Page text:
Publix Super Markets expects to complete the rollout of contactless payment to all of its more than 1,200 stores in the Southeast.
Lakeland, Fla.-based Publix said yesterday the deployment provides an extra safety measure for customers and store associates amid the coronavirus (COVID-19) outbreak.
This article is part of the Family Enterprise USA ongoing series showcasing how family businesses are helping their employees, supporting local communities, and giving back during the COVID 19 pandemic.
Some stores already are offering the contactless payment option, and the systems are slated to be in place chainwide on Saturday, April 4, including at the retailer’s small-format GreenWise Market stores.
With contactless — also known as “tap” — payments, shoppers put a smartphone or credit/debit card with the technology near a contactless-enabled device, instead of swiping or inserting a card into the PIN pad. Popular forms of contactless payments include Apple Pay, Google Pay and Samsung Pay.
“In these unprecedented times, we recognized the need to make our customers’ trips to our stores faster and more efficient,” Publix CEO Todd Jones said in a statement. “By expediting this payment option, we will help customers reduce contact with commonly used surfaces like PIN pads.”
Contactless payment comes in addition to the existing mobile pay option via the Publix app, which customers can still use to complete their transactions, the company said.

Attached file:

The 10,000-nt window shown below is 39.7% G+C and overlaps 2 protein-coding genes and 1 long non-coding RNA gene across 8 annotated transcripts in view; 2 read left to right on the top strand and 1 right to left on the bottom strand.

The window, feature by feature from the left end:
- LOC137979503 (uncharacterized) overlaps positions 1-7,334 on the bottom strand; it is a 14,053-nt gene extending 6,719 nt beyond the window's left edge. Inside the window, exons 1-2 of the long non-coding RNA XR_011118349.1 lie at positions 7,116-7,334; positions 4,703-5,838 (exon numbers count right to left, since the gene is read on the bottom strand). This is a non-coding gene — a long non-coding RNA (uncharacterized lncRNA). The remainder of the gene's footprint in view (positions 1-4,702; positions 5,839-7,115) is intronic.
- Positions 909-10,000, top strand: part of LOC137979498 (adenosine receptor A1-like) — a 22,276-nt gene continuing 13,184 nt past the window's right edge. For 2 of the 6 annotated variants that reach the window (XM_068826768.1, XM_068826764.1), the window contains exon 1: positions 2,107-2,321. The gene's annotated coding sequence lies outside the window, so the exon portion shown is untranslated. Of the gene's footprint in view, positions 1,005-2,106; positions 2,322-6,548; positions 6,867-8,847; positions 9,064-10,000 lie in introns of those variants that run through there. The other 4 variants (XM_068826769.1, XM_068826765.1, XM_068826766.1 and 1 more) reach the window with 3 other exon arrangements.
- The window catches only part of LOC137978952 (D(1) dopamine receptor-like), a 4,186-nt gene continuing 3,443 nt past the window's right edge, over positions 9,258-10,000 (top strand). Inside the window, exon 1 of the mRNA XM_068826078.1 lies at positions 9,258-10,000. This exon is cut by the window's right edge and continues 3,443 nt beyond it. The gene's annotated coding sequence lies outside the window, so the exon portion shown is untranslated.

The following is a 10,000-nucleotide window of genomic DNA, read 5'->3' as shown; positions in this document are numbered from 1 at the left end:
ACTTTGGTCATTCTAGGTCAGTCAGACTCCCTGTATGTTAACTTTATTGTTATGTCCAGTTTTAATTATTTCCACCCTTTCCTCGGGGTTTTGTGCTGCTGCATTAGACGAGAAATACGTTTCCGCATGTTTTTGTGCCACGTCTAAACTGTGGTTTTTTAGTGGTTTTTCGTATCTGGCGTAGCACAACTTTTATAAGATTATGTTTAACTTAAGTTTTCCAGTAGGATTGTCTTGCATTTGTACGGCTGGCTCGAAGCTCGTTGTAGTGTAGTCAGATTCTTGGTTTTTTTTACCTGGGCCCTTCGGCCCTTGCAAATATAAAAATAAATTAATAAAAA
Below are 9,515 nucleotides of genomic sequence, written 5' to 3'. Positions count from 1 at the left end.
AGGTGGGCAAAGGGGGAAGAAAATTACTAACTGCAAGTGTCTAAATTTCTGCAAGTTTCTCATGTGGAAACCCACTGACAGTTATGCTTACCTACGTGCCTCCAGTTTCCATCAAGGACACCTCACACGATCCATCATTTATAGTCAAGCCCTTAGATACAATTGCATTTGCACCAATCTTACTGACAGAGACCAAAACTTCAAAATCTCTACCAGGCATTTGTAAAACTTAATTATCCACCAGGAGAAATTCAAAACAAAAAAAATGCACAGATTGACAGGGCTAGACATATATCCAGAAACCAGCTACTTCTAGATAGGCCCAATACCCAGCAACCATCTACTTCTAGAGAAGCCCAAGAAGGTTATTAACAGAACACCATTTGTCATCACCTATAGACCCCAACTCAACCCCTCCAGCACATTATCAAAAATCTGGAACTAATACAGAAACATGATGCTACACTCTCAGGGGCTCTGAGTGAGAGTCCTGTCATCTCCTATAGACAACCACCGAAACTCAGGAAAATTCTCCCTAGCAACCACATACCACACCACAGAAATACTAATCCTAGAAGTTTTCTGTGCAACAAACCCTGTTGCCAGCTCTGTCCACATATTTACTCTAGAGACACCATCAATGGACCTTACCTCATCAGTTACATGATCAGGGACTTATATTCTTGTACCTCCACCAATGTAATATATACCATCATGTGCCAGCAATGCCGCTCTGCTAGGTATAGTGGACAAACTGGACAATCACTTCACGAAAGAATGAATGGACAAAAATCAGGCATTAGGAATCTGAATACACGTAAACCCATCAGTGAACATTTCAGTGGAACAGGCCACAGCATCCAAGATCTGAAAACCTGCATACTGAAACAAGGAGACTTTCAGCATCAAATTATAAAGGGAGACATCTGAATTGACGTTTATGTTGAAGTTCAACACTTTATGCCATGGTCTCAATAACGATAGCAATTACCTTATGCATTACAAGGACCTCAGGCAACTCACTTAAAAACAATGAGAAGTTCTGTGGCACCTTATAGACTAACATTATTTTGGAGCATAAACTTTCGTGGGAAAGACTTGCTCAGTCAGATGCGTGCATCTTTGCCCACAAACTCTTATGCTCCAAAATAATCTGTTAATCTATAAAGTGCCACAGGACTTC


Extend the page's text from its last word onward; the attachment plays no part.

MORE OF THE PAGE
Overall, employee-owned Publix operates 1,242 stores in Florida, Georgia, Alabama, Tennessee, South Carolina, North Carolina and Virginia and has a workforce of more than 200,000 people.
Other in-store efforts by Publix to mitigate the spread of COVID-19 include more frequent cleaning of high-touch surfaces such as carts, door handles, PIN pads, ATMs and vending machines; installation of plexiglass shields at all cash registers, pharmacies and service counters; suspension of product and recipe sampling; behind-the-counter relocation of non-single-use condiments (such as creamer carafes and squeeze bottles) at stores with cafés; reduced store hours to allow extra time for store cleaning and preventive sanitation; and designated shopping hours for seniors.
To promote social distancing, Publix also has deployed signs, marked distances on the floor to indicate where customers should line up, and initiated intercom announcements to remind customers to maintain the recommended 6-foot distance between people. Store associates in non-food handling roles — such as cashiers, baggers and pharmacy clerks — have been provided the option to wear gloves and masks as well.
And in support of employees, Publix said it has instituted emergency pandemic pay for full- and part-time associates who show symptoms of o are diagnosed with coronavirus, as well as those caring for someone with the virus or self-quarantined due to COVID-19.
Last week, the retailer also unveiled plans to hire thousands of associates to fill positions in its stores and distribution centers to help meet the rising demand for groceries as consumers hunker down at home. They include workers from service, manufacturing, warehousing and other business sectors who have been laid off during the COVID-19 economic shutdown, the company said.
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